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When Less Vision Is More in the Olympics

The headline sounded too good to be true: "Legally Blind Archer Smashes World Record." Turns out it almost certainly was.

A day after setting the first world records of the 2012 Games, Im Dong-hyun led South Korea to a bronze medal in the team event Saturday and somehow managed to leave behind more questions than answers about exactly how impaired his eyesight is.

At one moment, speaking through an interpreter, Im described himself as farsighted and said the colors in the target — almost 70 meters away — appeared "blurry, not bad … like a drop of paint in the water."

A moment later, he said he didn't need glasses to drive or read, unless he was tired, describing his problem as "old man's eyes." Later, he said the vision in his left eye was 20 percent of a normal-sighted person and 30 percent in the right. Not long after that, his coach, Oh Seon-Tek, raised that number to 60 percent and laughed at the notion that his star pupil had any problem seeing the target at all.

Finally, after Im was asked directly a second time whether he was legally blind, he grinned widely and replied: "It's really a matter of common sense. If I were legally blind, do you really think I could participate in the Olympics?

"I'd rather participate in the Paralympics," he added. "There, I'd have a much greater chance to win a gold medal."

Why Im has been described as legally blind in published reports dating back several years is a matter of some conjecture. A South Korean journalist who knows him well said Im occasionally passes close by without so much as a hint of recognition and that the various answers to questions on the topic may have more to do with the stigma attached to disabilities than his actual condition.

What is clear is that no matter the extent of Im's visual impairment, it hasn't affected his ability to compete. Officials of several federations suggested it might even be an advantage in a sport where some competitors sometimes focus too long and too intently on the target and freeze up, rather than rely on biomechanics or muscle memory to help them decide when to release the arrow. Called "target panic," it's archery's equivalent of the putting "yips" that bedevil even top-flight golfers.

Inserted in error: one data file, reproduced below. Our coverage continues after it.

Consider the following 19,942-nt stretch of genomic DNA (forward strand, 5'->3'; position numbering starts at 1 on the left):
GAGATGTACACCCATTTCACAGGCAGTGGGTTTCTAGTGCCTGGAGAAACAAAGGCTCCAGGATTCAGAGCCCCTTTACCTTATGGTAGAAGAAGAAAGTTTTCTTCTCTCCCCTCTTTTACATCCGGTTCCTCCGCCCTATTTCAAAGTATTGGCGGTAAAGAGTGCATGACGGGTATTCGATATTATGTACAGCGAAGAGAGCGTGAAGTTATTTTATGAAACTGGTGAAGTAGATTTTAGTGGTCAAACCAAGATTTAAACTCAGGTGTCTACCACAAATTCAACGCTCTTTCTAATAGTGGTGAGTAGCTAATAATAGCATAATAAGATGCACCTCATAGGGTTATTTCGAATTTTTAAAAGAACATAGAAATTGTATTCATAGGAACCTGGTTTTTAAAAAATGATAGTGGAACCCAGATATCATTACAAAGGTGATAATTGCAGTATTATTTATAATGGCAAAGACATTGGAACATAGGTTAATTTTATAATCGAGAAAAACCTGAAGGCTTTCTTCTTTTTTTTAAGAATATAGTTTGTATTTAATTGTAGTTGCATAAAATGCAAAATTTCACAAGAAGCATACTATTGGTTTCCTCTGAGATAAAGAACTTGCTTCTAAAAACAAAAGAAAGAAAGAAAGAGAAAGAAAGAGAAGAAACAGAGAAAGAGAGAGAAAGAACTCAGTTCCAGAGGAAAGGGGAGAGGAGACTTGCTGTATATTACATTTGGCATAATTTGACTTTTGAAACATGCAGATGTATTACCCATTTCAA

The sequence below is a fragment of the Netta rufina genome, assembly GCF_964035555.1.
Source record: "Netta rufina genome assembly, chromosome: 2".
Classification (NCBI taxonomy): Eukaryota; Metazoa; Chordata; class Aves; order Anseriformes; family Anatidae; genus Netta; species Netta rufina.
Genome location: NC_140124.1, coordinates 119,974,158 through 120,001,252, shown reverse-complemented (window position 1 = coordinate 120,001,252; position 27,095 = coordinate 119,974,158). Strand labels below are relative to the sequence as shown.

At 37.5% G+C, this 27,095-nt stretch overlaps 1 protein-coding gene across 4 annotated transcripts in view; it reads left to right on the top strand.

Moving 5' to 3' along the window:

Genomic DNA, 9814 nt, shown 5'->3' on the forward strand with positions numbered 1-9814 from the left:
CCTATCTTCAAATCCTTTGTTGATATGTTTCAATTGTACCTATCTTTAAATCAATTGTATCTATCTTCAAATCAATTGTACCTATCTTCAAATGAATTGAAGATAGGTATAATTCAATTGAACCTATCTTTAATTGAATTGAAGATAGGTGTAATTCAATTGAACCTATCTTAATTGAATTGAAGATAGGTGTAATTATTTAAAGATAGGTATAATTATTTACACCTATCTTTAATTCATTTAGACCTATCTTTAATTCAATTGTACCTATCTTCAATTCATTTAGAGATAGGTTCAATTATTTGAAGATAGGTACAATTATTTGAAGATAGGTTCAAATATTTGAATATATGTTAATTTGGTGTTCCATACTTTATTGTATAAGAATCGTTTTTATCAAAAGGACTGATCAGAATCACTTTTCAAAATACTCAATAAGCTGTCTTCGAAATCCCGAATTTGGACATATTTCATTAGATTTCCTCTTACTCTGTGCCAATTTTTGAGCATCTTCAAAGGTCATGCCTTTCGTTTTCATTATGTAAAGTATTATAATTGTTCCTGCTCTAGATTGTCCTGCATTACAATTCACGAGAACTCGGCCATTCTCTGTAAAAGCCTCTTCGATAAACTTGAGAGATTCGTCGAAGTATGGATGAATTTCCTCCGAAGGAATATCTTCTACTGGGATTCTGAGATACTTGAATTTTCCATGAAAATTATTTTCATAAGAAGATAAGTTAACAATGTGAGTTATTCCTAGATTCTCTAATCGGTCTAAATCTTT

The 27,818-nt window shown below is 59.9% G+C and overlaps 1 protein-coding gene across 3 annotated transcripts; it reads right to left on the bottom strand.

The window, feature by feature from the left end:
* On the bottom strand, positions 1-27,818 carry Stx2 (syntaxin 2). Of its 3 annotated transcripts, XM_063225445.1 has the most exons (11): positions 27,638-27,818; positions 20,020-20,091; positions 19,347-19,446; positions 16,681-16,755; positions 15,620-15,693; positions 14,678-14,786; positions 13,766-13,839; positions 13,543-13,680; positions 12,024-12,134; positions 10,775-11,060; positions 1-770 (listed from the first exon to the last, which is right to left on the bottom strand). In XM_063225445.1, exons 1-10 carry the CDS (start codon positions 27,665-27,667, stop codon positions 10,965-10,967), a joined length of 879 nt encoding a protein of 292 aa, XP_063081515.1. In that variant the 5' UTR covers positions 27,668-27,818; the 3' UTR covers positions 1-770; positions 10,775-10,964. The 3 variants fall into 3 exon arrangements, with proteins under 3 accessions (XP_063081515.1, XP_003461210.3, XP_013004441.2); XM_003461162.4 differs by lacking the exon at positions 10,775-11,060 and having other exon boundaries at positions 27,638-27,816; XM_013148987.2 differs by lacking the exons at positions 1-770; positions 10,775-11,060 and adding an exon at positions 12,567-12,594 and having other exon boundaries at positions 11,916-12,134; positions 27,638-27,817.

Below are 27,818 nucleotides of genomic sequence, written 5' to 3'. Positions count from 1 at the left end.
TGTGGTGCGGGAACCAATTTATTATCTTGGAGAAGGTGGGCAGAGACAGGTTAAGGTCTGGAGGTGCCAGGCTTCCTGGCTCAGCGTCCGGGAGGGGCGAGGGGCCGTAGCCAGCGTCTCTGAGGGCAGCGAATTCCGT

That, however, has never been a problem with Im, who arrived at the Olympics as the No. 2-ranked archer in the world. On Friday, he broke his own personal 72-arrow mark and contributed to a second record in the team shoot. Then he shook off a slow start and nearly turned back a surprisingly hot-shooting American team that upset the South Koreans in the semifinal round.

The Americans, in turn, were upset by Italy in the gold-medal match. It turns out the Italians had a visually impaired archer of their own, Mauro Nespoli, because it's not all that uncommon in the sport. What thrust Im into the spotlight, and kept him there, are his consistently world-class results. He's got one more shot at redemption in these games come Friday.

"It's not the end of the line," he said after the victory over Mexico in the consolation round. "It's still a long way to go." Still, after winning the last three team golds — the South Korean women have won all six since archery became a medal sport at the 1988 Seoul Games — the scale of the disappointment was etched on coach Oh's face.

"Pressure is inevitable," he said through an interpreter, then explained how his nation's coaches and assistants have been needling one another for more than a decade about who would be in charge when the dynasty took a hit. Oh managed a weak smile to indicate that it was him.

"Only eight arrows determine everything," he added.

Oh's words and expressions barely hinted at how crushing the expectations for this squad were back home. Only soccer and perhaps baseball elicit anywhere near the same passion among his countrymen. Among Olympic sports, archery has no competition.

Before coming to London, the South Koreans built an exact replica of Lord's, the most hallowed ground in cricket. Not only that, they built it inside a baseball stadium, filled it with spectators to simulate crowd noise, and put together a video to make it feel like the real thing. What they forgot to adjust for was the London weather.

"It was a true replica," Oh said, smiling ruefully. "But we were not able to make the wind."

Jim Litke is a national sports columnist for The Associated Press.

The views expressed in opinion pieces do not necessarily reflect the position of The Moscow Times.

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